The War in Europe 1943–1944
The War in Europe, 1943–1944
When the American forces arrived in Europe, they planned with Allied leaders to begin their attack in the Mediterranean region. Under the command of General Dwight D. Eisenhower, U.S. forces invaded North Africa in November 1942. At this time, France was entirely under German control: the northern half was occupied by Germany, and the southern half was ruled by the puppet Vichy regime. Morocco and Algeria were under Vichy control. In spite of fierce resistance from the Vichy army, the combined British and U.S. forces soon controlled North Africa and blocked supply lines between Germany and Italy. In May 1943, the Allies forced the surrender of Axis troops in Tunisia, the last Axis stronghold in Africa.
With North Africa under their control, the Allies then turned their attention to Italy. They invaded Sicily in July 1943 and soon controlled it. From here, they intended to launch an attack on the Italian mainland. Italy gave way promptly, signing an armistice with the Allies that brought Italian troops over to the Allied side. Allied armies took over Naples in October 1943 and Rome in June 1944. By this time, Italian rebels had located Mussolini and executed him.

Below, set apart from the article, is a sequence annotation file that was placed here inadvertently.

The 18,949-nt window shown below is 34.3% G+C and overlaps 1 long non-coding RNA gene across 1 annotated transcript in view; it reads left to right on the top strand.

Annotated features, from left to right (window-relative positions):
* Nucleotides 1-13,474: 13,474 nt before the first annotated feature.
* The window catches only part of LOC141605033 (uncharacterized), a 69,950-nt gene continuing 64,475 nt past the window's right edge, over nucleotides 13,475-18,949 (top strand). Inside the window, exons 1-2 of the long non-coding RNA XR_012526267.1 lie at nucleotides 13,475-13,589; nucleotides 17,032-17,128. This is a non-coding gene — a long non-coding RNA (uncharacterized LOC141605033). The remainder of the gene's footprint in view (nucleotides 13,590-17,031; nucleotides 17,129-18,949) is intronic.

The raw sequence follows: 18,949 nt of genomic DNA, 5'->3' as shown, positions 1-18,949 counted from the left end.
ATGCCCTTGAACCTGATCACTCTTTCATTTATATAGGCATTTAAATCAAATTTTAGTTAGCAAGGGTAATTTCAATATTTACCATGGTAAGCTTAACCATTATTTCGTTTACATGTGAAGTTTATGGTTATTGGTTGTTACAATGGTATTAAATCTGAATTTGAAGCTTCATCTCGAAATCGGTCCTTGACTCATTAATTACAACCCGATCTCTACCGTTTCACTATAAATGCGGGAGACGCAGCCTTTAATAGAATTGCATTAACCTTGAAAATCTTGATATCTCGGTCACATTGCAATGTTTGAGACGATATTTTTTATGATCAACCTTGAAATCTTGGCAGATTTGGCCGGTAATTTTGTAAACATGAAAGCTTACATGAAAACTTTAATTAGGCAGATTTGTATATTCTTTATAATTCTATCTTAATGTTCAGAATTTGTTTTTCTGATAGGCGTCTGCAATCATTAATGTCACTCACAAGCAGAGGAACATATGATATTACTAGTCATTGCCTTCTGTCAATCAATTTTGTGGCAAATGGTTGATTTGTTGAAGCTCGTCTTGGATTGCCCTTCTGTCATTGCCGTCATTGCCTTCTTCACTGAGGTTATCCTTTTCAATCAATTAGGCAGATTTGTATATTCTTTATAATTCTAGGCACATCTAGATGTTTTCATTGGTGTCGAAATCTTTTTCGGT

Throughout 1943, the Allied air force bombed Germany. Their goals were to destroy railroad lines, munitions factories, weapons arsenals, and other strategic locations. They also hoped to break the spirit of the German people by destroying their civilization, just as the German air attacks on Great Britain had been intended to break the British spirit. Allied bombs killed tens of thousands of German civilians and destroyed about 70 percent of the buildings in virtually every large city in Germany, including some of its oldest and most beautiful cities, such as Dresden.
The Battle of the Atlantic was fought between the navies of the various nations. German U-boats piled up an impressive record of attacks on Allied ships until 1943. By that time, the Allies had improved sonar technology to help them to pinpoint the underwater locations of the submarines . By 1944, the Allies had again taken control of the seas.
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